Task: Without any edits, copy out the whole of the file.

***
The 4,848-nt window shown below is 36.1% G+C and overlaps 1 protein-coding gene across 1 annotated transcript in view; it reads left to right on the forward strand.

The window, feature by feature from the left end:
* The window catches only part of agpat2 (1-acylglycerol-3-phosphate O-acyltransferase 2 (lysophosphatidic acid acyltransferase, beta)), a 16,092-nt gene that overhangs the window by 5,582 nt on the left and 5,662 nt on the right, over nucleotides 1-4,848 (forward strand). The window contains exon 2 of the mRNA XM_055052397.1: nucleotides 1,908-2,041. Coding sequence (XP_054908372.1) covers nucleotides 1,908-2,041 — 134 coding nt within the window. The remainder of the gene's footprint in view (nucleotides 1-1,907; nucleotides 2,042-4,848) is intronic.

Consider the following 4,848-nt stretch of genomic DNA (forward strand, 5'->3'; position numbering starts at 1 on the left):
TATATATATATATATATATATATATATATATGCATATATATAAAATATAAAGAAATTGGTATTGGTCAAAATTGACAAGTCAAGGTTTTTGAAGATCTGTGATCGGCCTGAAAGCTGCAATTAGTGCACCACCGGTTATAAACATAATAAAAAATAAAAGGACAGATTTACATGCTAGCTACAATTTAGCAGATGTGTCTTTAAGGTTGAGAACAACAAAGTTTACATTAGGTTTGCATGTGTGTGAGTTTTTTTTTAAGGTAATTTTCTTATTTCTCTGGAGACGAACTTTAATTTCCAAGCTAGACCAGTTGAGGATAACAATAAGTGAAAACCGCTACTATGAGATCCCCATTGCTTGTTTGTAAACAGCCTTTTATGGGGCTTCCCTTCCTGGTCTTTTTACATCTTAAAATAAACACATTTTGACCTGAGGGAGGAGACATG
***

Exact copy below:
The 4,848-nt window shown below is 36.1% G+C and overlaps 1 protein-coding gene across 1 annotated transcript in view; it reads left to right on the forward strand.

The window, feature by feature from the left end:
* The window catches only part of agpat2 (1-acylglycerol-3-phosphate O-acyltransferase 2 (lysophosphatidic acid acyltransferase, beta)), a 16,092-nt gene that overhangs the window by 5,582 nt on the left and 5,662 nt on the right, over nucleotides 1-4,848 (forward strand). The window contains exon 2 of the mRNA XM_055052397.1: nucleotides 1,908-2,041. Coding sequence (XP_054908372.1) covers nucleotides 1,908-2,041 — 134 coding nt within the window. The remainder of the gene's footprint in view (nucleotides 1-1,907; nucleotides 2,042-4,848) is intronic.

Consider the following 4,848-nt stretch of genomic DNA (forward strand, 5'->3'; position numbering starts at 1 on the left):
TATATATATATATATATATATATATATATATGCATATATATAAAATATAAAGAAATTGGTATTGGTCAAAATTGACAAGTCAAGGTTTTTGAAGATCTGTGATCGGCCTGAAAGCTGCAATTAGTGCACCACCGGTTATAAACATAATAAAAAATAAAAGGACAGATTTACATGCTAGCTACAATTTAGCAGATGTGTCTTTAAGGTTGAGAACAACAAAGTTTACATTAGGTTTGCATGTGTGTGAGTTTTTTTTTAAGGTAATTTTCTTATTTCTCTGGAGACGAACTTTAATTTCCAAGCTAGACCAGTTGAGGATAACAATAAGTGAAAACCGCTACTATGAGATCCCCATTGCTTGTTTGTAAACAGCCTTTTATGGGGCTTCCCTTCCTGGTCTTTTTACATCTTAAAATAAACACATTTTGACCTGAGGGAGGAGACATG